Study shows the prevalence of diabetes across various ethnic, racial groups

New findings released online in the journal JAMA unveiled how prevalent diabetes is across various major racial and ethnic groups in the U.S. The study was conducted by a team of researchers associated with the Centers for Disease Control and Prevention (CDC).

According to the findings, the study was initiated between 2011 to 2016 and involved 7,575 adult participants. The aim of the study, researchers stated, was to “estimate racial/ethnic differences in the prevalence of diabetes among US adults 20 years or older by major race/ethnicity groups and selected Hispanic and non-Hispanic Asian subpopulations.”

The participants were recruited as part of the National Health and Nutrition Examination Surveys, which focused on adults of both genders, aged 20 and over, with a history of diabetes.

The racial and ethnic groups, as highlighted in the findings, included: non-Hispanic white, non-Hispanic black, Hispanic and Hispanic subgroups (Mexican, Puerto Rican, Cuban/Dominican, Central American, and South American), non-Hispanic Asian and non-Hispanic Asian subgroups (East, South, and Southeast Asian), and non-Hispanic others.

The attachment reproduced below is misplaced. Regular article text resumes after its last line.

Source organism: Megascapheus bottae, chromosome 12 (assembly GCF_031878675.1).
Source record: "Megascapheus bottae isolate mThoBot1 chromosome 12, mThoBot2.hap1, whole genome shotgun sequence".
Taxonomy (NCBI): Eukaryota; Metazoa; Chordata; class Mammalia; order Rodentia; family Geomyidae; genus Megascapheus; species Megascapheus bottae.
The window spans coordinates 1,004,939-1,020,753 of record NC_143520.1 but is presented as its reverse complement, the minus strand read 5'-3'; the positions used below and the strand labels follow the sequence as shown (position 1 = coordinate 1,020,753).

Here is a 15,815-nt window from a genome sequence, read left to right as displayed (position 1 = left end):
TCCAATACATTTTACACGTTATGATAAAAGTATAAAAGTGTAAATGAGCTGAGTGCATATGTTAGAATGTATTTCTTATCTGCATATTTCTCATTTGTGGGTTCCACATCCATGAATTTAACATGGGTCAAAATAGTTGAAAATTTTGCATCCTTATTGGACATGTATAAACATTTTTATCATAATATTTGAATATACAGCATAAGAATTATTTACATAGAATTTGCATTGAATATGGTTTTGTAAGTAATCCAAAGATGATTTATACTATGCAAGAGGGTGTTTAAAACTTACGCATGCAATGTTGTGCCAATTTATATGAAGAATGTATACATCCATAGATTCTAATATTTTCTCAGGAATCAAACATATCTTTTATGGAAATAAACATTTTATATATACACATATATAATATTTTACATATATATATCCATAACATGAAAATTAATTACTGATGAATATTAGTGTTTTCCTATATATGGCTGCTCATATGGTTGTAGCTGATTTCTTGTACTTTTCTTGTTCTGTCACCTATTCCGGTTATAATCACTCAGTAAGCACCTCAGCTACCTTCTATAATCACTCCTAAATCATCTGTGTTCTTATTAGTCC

The findings showed the prevalence of the participants with diabetes, diagnosed and undiagnosed, to be the following: 22% Hispanic, 20% non-Hispanic black, 19% non-Hispanic Asian, and 12% non-Hispanic white.

From the findings: “To date, there have been no national estimates of diabetes and prediabetes prevalences among Hispanic or non-Hispanic Asian subgroups. The lack of nationally representative and current estimates of diabetes and prediabetes among the Hispanic and non-Hispanic Asian populations has been a gap in national surveillance.”

“In this nationally representative survey of US adults from 2011 to 2016, the prevalence of diabetes and undiagnosed diabetes varied by race/ethnicity and among subgroups identified within the Hispanic and non-Hispanic Asian populations,” the findings explained.

“There was considerable heterogeneity in diabetes prevalence among Hispanic subgroups and among non-Hispanic Asian subgroups. Among adults with undiagnosed diabetes, a high proportion were identified using the 2hPG test.”

More Stories
Cognitive behavioral therapy considered most effective for reducing inflammation